Researchers Expose Flaw That Allows Hackers To Access Encrypted PDFs paypal fullz, pier one cc

Cybersecurity is one of the most pressing matters in recent years as the world becomes more digitally inclined. Governments and concerned regulatory bodies are continually working on improving the laws surrounding cybersecurity as they seek to protect citizens from the potential harm that could come as a result of hacks and other forms of cyberattacks. As attempts to make digital spaces more secure, flaws in existing systems are exposed, and it is these flaws that need to be addressed.
German researchers have revealed that they
have discovered a technique through which one can access the contents of encrypted or
password-protected PDF files. The research has shown that PDF files are not as secure as
many users would have thought, and this places a lot of information and data held in
PDF systems at risk.
Academics from Münster University of Applied Sciences and Ruhr University Bochum, both in Germany, released a paper that breaks down two variations of an attack on PDF files that left these files exposed. Over 23 popular PDF viewers were tested, and many of these were defenseless against this attack. Some of the PDF viewers involved include Evince, Chrome’s built-in PDF viewer, and Adobe Acrobat Reader. The paper released by academics is titled Practical Decryption exFiltration: Breaking PDF Encryption.
The first of the two attack methods discovered
by the researchers is called PDFex, and it focuses on attacking the weaknesses that
lie in the standard encryption software that is built-in PDF files. It does not
seem to break the password set on the PDF document, but it exploits the partial
encryption that is found in the PDF. Exploiting the
weakness in this partial encryption allows PDFex to exfiltrate the content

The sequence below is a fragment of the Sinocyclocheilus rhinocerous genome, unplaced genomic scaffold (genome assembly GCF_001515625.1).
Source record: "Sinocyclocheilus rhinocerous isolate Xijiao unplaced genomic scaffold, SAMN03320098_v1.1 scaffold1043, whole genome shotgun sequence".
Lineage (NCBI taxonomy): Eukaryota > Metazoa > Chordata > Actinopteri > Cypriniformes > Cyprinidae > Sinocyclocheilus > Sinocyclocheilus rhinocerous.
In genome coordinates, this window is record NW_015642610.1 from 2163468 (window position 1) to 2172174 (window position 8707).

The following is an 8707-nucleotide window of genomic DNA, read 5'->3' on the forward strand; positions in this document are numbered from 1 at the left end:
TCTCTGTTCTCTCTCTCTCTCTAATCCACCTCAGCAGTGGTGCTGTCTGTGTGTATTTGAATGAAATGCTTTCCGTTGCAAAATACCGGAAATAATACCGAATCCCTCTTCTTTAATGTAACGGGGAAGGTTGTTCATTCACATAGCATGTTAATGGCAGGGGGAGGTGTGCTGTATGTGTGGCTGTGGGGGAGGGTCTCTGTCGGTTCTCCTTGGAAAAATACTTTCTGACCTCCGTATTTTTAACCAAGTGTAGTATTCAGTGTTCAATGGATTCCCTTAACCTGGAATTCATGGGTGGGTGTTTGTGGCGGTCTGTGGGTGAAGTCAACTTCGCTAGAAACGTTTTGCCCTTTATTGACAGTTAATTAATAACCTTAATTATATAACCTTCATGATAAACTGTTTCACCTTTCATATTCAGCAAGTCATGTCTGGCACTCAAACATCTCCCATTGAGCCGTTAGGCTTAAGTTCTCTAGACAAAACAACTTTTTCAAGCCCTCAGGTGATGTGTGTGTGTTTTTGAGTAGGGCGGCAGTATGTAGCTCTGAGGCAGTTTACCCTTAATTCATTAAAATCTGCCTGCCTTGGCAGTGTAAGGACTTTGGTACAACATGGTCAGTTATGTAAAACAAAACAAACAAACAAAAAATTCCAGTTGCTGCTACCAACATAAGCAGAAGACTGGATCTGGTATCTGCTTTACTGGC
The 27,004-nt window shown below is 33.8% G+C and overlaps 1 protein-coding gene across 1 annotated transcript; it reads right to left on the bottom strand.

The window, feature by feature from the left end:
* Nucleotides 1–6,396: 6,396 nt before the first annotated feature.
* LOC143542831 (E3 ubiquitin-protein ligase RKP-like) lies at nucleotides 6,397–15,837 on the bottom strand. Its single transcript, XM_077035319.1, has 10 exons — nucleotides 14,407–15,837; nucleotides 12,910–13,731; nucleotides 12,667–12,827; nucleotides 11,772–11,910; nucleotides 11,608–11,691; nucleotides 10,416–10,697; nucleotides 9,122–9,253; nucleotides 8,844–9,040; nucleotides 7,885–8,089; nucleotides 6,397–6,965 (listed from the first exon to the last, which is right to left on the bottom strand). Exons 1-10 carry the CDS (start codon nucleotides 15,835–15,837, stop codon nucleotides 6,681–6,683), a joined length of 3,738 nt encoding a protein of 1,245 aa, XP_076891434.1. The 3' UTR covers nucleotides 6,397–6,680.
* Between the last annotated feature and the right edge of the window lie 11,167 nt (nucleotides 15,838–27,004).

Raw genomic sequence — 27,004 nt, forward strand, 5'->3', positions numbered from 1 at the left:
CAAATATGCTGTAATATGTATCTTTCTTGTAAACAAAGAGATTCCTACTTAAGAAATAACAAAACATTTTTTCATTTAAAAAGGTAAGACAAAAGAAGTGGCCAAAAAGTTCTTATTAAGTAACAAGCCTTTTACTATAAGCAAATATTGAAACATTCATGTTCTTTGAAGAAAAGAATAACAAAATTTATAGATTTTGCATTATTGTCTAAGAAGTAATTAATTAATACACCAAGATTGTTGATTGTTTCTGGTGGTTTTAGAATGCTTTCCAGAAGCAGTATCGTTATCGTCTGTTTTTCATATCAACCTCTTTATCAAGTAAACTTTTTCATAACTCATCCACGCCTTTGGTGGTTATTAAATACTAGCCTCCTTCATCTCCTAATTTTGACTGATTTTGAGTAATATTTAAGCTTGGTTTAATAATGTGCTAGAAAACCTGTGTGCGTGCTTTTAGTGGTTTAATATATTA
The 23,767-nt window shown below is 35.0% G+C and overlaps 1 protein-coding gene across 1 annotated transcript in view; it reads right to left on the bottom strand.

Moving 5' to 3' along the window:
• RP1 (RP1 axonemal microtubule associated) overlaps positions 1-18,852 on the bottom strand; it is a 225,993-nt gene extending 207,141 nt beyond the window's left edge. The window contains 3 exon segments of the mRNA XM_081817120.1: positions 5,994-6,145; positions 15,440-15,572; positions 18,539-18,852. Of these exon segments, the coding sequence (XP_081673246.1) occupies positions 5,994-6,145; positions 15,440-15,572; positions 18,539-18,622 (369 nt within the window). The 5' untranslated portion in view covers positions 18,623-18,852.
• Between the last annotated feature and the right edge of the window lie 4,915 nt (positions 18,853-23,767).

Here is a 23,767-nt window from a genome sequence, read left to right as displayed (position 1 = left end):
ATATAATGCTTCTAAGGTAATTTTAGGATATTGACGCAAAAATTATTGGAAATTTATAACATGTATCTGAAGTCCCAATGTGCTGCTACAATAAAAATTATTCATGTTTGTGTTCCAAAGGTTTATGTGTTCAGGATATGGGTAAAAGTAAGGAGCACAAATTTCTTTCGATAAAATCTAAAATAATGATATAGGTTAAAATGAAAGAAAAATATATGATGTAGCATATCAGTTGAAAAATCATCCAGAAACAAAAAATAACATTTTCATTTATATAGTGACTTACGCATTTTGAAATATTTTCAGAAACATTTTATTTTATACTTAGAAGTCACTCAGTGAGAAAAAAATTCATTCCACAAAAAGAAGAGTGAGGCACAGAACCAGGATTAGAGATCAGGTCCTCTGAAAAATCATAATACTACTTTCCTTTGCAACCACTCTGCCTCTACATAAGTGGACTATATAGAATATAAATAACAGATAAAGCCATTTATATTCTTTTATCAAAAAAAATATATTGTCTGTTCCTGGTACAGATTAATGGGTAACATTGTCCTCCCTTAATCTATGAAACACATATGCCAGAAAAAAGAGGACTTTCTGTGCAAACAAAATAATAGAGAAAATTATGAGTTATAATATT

carried in the document once the PDF’s rightful user opens the file.
Essentially, an attacker can ensure
that once a password protected PDF file is opened with the correct password, a
copy of the information contained in the document is automatically transferred
to the attacker. The hacker could be using a remote server or JavaScript code
to which the data will be sent. The attacker mixes ciphertexts with plaintexts
which allows the loading of external resources onto the PDF. This direct
exfiltration of data does not require any user interaction, which makes
it even more dangerous.
The second method that the researchers have
revealed is similar to the first, but this one makes use of the encrypted parts of
the PDF document. The attacker will use a cryptography process called
malleability to change pieces of ciphertext
into another
ciphertext. It does this using the Cipher Block Chaining (CBC) mode.
For CBC mode to work, the attacker has to know
part of the text carried in the PDF file. This
is because to encrypt the data, CBC mode uses a chaining mechanism. Each bit of
plaintext is linked to the next block of ciphertext. This then allows a hacker
to gain access to data carried in the PDF file and manipulate it according to
the researchers.
The researchers have provided their findings
to any vendors that may be affected by such attacks. They also made proof of concept exploits for PDFex attacks
available for the public. For this group of researchers, the ultimate aim is for PDF
users to have safety in their use of this document type and for providers of
PDF viewing services to have as much protection as possible on their software.
The team that worked on the research about these attack methods said that many of the widely used data formats allow partial encryption of the contents of a PDF file. This method of encryption makes it easy for an attacker to manipulate the content carried in the file and include their own data. This makes it possible for the attacker to create exfiltration channels on the document.
To add an extra layer of protection, the
researchers said that support for PDF files that are not fully encrypted should
be dropped. Alternatively, the providers of PDF viewers can implement policies
that ensure that unencrypted files do not have access to any encrypted data. In
the long term, they propose that the PDF 2.x specification should completely do away
with mixed content.
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